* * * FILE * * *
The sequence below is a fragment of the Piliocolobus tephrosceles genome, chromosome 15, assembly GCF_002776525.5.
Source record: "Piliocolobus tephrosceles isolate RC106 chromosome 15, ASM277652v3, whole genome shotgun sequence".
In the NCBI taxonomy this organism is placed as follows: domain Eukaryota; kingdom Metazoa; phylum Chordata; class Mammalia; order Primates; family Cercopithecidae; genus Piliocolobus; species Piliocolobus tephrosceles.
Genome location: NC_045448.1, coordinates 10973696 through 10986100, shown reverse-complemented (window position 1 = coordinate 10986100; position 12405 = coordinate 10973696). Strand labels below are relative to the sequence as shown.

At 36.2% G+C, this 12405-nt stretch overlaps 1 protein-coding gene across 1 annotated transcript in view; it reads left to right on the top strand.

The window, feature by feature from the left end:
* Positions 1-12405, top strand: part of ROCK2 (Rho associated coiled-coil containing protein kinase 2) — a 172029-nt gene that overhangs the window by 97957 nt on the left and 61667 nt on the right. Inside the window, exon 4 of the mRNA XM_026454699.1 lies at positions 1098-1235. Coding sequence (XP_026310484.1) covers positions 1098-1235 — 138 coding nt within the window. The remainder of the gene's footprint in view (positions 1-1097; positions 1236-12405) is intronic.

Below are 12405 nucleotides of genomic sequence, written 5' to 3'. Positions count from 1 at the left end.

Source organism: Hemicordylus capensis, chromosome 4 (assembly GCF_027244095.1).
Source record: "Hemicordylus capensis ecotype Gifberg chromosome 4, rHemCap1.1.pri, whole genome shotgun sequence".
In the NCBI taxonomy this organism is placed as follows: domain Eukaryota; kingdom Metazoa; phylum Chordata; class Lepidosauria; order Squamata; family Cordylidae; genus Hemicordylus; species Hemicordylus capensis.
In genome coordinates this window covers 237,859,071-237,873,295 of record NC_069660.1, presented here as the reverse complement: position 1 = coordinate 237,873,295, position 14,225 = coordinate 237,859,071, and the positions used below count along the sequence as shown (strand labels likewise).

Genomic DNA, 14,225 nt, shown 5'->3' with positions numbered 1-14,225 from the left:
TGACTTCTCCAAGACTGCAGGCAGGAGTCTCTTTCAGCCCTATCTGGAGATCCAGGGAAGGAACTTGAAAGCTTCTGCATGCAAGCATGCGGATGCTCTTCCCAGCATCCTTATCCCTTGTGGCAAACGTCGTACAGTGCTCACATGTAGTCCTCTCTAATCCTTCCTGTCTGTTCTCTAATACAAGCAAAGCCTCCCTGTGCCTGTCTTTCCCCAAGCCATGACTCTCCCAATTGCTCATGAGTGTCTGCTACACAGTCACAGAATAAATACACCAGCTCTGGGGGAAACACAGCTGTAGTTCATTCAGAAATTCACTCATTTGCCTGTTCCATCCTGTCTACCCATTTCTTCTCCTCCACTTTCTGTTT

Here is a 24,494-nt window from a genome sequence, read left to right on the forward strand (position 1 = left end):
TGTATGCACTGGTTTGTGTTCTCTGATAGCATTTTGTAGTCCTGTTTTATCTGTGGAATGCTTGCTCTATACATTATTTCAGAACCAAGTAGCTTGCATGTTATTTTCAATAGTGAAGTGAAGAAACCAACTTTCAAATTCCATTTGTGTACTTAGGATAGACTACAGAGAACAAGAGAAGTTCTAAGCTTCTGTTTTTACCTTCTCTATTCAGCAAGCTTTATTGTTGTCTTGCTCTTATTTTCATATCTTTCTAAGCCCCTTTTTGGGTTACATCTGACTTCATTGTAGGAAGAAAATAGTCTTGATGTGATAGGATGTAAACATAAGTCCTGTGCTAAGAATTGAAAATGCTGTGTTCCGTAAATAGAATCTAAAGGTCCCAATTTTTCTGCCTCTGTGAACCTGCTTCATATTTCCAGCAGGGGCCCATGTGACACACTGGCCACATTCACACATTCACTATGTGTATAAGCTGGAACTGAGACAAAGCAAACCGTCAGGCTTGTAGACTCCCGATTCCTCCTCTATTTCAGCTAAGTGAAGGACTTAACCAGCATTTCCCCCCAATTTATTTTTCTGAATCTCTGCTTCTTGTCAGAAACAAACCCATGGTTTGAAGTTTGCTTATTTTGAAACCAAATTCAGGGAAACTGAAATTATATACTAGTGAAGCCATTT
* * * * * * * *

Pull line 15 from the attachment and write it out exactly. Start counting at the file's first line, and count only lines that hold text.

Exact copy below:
Here is a 24,494-nt window from a genome sequence, read left to right on the forward strand (position 1 = left end):